Chris Krebs, who led the Cybersecurity and Information Security Agency (CISA) from 2018 to 2020, said today that his vision for the Federal government’s next leap forward on the technology front involves creating a new “U.S. Digital Agency” that would combine elements of CISA and several other existing agencies to create an organization “focused on empowering better digital risk management services.”

The former CISA director laid out his vision for that type of new Federal agency during a keynote address at the Black Hat USA 2022 event in Las Vegas.

Krebs, who co-founded his own Krebs-Stamos Group firm after departing CISA, is also a Senior Newmark Fellow at the Aspen Institute.

He said today that he plans to work on the new digital agency concept in cooperation with Aspen, and that he takes inspiration in the effort from Federal government reorganizations led by President Franklin Roosevelt shortly before World War II.  Those moves, he said, aimed “to make a government of the people that works for the people.”

On one side of a spectrum of ideas for structural change, Krebs said that the U.S. Digital Agency “could take elements of CISA, elements of NIST (National Institute of Standards and Technology) and NTIA (National Telecommunications Information Administration), the Department of Energy and the National Labs, maybe bits and pieces of the FTC (Federal Trade Commission) and the FCC (Federal Communications Commission), but make an agency that’s focused on empowering better digital risk management services.”

“I’m not just talking about cyber,” he said. “I’m talking about privacy, I’m talking about trust and safety issues,” he said.

“We’re not where we need to be and we’re falling behind, and Americans are suffering as a result,” Krebs said.

He also said he does not have “a whole lot of confidence right now that this Congress can get that done, can get something as broad and envisioning as an effort like that,” and as a result, “we’re going to have to look at different possible outcomes.”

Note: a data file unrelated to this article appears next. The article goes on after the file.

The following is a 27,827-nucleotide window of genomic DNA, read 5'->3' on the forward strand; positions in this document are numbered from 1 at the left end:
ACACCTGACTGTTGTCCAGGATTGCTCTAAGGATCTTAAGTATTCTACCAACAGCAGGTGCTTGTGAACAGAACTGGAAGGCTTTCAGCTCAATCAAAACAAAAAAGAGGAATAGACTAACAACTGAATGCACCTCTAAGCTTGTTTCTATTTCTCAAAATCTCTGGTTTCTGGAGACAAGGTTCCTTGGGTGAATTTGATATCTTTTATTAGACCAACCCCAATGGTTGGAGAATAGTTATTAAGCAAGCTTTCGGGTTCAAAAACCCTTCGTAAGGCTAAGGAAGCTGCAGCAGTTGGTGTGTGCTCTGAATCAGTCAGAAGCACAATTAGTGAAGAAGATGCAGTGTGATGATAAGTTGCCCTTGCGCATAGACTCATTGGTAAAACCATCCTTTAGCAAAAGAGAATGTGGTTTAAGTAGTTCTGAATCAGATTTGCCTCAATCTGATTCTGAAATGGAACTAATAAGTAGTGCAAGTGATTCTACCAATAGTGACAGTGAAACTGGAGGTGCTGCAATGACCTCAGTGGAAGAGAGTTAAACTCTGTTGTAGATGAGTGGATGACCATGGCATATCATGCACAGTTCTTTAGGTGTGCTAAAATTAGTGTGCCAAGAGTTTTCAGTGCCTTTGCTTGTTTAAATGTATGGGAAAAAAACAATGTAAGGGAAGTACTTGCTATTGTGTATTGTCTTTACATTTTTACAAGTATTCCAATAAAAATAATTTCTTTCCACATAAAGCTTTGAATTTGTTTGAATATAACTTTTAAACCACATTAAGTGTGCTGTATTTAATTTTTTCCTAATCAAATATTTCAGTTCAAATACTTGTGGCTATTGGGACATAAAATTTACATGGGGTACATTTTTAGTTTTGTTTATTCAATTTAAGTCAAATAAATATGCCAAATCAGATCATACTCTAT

Likewise, Krebs said he was “not naive enough to think that slight course corrections of individual agencies is going to be enough.”

On the other side of the idea spectrum, Krebs continued, “could be something as simple as pulling CISA out of the Department of Homeland Security, as a sub-cabinet agency, allowed to operate as an operational agency on its own.”

“We also have to kind of think through what are we prioritizing for what are we optimizing for,” he said. “Is it public-private partnerships? Is it a regulatory framework? We have to take a harder look at the way we’re organized.”

“I’m ready to make the argument that the digital environment around us has changed so dramatically in the last 25 years, while our government hasn’t kept up pace, has lagged, is slow.” He said. “The slope lines don’t have the same trajectory. I think it’s time to rethink the way government interacts with technology.”

“I think we have to take a hard look at the way we’re organized and make a smarter, more efficient, more organized government, and I’m ready to lead that charge,” he said.

Speaking of CISA in its present form, Krebs said he wants to see the government invest more in the agency to “make it easier, less complex for organizations to work with.” He added, “instead of going to five or six different agencies, make the front door clearly visible, and as I see it, that’s CISA.”

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John Curran
John Curran
John Curran is MeriTalk's Managing Editor covering the intersection of government and technology.